Albanese noted that New Zealand Prime Minister Jacinda Ardern will visit Sydney from 9-10 June, and that Ardern will be the first foreign leader he meets with in Australia following the election. He noted that “the Australia-New Zealand relationship is unique in its closeness” and that the two nations “share a relationship of family”. Albanese referred to the visit as “an opportunity to build on Trans-Tasman cooperation, including economic recovery after COVID-19, the role of Indigenous peoples in the identity of both countries, climate change, support for the Pacific, and global trade and security.”
Minister for Foreign Affairs Penny Wong visited Samoa on 2 June and met with Samoan Prime Minister Fiamē Naomi Mataʻafa. Wong and Mata’afa participated in a joint press conference, where Wong stated that “a new Australian Government has been formed. We want to put more energy and more resources into the Pacific. We have made a commitment to engage more closely and to listen respectfully.” Wong also announced that Australia will provide a replacement Guardian-class boat to Samoa to replace the Nafanua II in 2023, and that Australia “understand[s] how important these maritime assets are to island nations.”
On 3 June, Wong visited Tonga and held a joint press conference with Tongan Prime Minister Siaosi Sovaleni. She noted that the new Australian Government was “elected with a very clear position that we would put in more energy and more resources … to our relationship with the Pacific.” Wong further stated that “the experience of your country and the experience of Pacific Island nations, the real, present national security, economic and existential risk and threat … is the climate change that you are experiencing … [W]e have heard that, and we will work with you.”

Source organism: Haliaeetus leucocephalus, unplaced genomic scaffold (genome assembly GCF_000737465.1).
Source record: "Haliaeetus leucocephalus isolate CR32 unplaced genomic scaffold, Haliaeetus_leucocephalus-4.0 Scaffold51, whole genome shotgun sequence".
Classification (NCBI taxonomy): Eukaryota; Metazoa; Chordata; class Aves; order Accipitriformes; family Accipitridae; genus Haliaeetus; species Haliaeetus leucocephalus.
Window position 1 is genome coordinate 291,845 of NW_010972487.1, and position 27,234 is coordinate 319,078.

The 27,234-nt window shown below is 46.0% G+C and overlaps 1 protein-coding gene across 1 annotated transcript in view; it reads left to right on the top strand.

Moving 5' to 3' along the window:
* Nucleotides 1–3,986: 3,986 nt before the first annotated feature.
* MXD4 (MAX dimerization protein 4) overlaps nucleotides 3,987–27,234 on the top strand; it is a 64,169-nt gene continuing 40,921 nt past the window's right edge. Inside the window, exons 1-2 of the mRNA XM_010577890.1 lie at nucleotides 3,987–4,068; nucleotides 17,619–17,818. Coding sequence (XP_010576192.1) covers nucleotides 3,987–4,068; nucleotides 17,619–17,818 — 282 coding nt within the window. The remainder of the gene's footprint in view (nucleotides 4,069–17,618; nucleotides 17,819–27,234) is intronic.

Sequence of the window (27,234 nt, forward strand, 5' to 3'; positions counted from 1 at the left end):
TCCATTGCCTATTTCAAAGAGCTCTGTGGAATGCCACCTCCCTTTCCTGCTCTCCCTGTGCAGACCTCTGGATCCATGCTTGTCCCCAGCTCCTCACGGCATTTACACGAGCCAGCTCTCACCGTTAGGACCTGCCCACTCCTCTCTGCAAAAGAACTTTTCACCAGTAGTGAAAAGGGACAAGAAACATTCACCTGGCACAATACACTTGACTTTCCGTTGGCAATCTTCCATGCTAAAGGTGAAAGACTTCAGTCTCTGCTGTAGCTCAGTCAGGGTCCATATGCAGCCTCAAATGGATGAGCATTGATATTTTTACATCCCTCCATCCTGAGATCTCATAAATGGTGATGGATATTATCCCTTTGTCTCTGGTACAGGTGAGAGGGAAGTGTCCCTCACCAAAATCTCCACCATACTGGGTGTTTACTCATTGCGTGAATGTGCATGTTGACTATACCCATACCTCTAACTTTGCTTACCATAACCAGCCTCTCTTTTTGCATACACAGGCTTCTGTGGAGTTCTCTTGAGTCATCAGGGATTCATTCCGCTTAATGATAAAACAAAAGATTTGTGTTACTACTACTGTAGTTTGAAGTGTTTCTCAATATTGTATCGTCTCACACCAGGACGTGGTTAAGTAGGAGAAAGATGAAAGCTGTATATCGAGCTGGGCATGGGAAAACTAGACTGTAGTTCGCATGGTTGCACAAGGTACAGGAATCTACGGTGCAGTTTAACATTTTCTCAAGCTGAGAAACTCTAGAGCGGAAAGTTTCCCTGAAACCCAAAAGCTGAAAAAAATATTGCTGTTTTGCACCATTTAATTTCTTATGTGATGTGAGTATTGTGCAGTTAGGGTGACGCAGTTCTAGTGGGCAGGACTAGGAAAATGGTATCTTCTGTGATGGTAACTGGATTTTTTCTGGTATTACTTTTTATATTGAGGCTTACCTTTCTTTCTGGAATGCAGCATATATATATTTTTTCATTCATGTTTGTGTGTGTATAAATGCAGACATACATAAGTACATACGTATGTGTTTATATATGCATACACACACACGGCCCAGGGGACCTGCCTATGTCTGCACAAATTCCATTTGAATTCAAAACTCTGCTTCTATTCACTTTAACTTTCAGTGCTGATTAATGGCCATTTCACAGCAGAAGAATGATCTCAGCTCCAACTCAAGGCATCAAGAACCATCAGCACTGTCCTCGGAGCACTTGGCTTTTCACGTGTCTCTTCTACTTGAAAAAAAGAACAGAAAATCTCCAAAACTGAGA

Wong issued a media release on 8 June condemning North Korea’s eight ballistic missile tests in the past week, and noted that the launches “violate multiple [United Nations] Security Council resolutions and undermine the global non-proliferation regime.” She urged the United Nations Security Council “to respond decisively to North Korea’s continued violation of its legally binding resolutions” and called on Pyongyang “to abandon its nuclear weapons and ballistic missile programs and return to meaningful dialogue with the United States and the Republic of Korea.” Wong further stated that “[p]ermanent peace and stability on the Korean Peninsula can only be achieved through dialogue” and that “[e]ffective sanctions enforcement requires a global effort.”
Isabella Keith is a weekly columnist for Australian Outlook. She is also an undergraduate student at the Australian National University studying Law and Politics, Philosophy and Economics. Isabella’s research interests include international law and comparative constitutional law.